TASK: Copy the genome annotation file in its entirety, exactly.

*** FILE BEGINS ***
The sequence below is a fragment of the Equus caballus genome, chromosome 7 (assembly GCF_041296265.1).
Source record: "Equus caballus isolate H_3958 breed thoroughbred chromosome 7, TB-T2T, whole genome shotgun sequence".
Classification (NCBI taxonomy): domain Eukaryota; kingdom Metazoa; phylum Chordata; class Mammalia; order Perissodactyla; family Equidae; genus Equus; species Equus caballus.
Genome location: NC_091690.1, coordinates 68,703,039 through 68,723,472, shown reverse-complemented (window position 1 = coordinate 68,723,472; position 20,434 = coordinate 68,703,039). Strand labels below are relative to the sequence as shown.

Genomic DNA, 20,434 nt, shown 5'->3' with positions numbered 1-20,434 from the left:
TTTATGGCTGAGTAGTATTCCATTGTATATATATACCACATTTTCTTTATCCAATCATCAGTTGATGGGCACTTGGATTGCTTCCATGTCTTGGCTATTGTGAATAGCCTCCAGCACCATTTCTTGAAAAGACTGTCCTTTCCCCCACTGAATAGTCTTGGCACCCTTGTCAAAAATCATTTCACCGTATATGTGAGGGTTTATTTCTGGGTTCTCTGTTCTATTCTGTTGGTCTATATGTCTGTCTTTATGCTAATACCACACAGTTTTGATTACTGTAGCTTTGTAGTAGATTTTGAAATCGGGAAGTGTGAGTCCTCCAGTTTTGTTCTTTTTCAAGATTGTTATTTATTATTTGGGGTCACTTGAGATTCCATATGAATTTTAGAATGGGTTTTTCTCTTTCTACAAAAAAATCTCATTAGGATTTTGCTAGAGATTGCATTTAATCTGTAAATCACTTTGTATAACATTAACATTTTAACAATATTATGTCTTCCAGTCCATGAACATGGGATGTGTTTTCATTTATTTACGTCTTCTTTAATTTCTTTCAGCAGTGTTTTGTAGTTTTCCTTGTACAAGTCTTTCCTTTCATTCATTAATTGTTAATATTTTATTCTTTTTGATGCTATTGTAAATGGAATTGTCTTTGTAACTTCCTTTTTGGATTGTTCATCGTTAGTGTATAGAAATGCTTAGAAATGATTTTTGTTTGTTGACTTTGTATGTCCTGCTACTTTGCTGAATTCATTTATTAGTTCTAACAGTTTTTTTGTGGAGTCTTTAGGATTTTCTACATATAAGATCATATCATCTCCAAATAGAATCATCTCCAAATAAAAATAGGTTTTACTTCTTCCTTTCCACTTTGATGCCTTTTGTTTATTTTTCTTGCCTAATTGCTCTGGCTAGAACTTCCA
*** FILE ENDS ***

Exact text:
The sequence below is a fragment of the Equus caballus genome, chromosome 7 (assembly GCF_041296265.1).
Source record: "Equus caballus isolate H_3958 breed thoroughbred chromosome 7, TB-T2T, whole genome shotgun sequence".
Classification (NCBI taxonomy): domain Eukaryota; kingdom Metazoa; phylum Chordata; class Mammalia; order Perissodactyla; family Equidae; genus Equus; species Equus caballus.
Genome location: NC_091690.1, coordinates 68,703,039 through 68,723,472, shown reverse-complemented (window position 1 = coordinate 68,723,472; position 20,434 = coordinate 68,703,039). Strand labels below are relative to the sequence as shown.

Genomic DNA, 20,434 nt, shown 5'->3' with positions numbered 1-20,434 from the left:
TTTATGGCTGAGTAGTATTCCATTGTATATATATACCACATTTTCTTTATCCAATCATCAGTTGATGGGCACTTGGATTGCTTCCATGTCTTGGCTATTGTGAATAGCCTCCAGCACCATTTCTTGAAAAGACTGTCCTTTCCCCCACTGAATAGTCTTGGCACCCTTGTCAAAAATCATTTCACCGTATATGTGAGGGTTTATTTCTGGGTTCTCTGTTCTATTCTGTTGGTCTATATGTCTGTCTTTATGCTAATACCACACAGTTTTGATTACTGTAGCTTTGTAGTAGATTTTGAAATCGGGAAGTGTGAGTCCTCCAGTTTTGTTCTTTTTCAAGATTGTTATTTATTATTTGGGGTCACTTGAGATTCCATATGAATTTTAGAATGGGTTTTTCTCTTTCTACAAAAAAATCTCATTAGGATTTTGCTAGAGATTGCATTTAATCTGTAAATCACTTTGTATAACATTAACATTTTAACAATATTATGTCTTCCAGTCCATGAACATGGGATGTGTTTTCATTTATTTACGTCTTCTTTAATTTCTTTCAGCAGTGTTTTGTAGTTTTCCTTGTACAAGTCTTTCCTTTCATTCATTAATTGTTAATATTTTATTCTTTTTGATGCTATTGTAAATGGAATTGTCTTTGTAACTTCCTTTTTGGATTGTTCATCGTTAGTGTATAGAAATGCTTAGAAATGATTTTTGTTTGTTGACTTTGTATGTCCTGCTACTTTGCTGAATTCATTTATTAGTTCTAACAGTTTTTTTGTGGAGTCTTTAGGATTTTCTACATATAAGATCATATCATCTCCAAATAGAATCATCTCCAAATAAAAATAGGTTTTACTTCTTCCTTTCCACTTTGATGCCTTTTGTTTATTTTTCTTGCCTAATTGCTCTGGCTAGAACTTCCA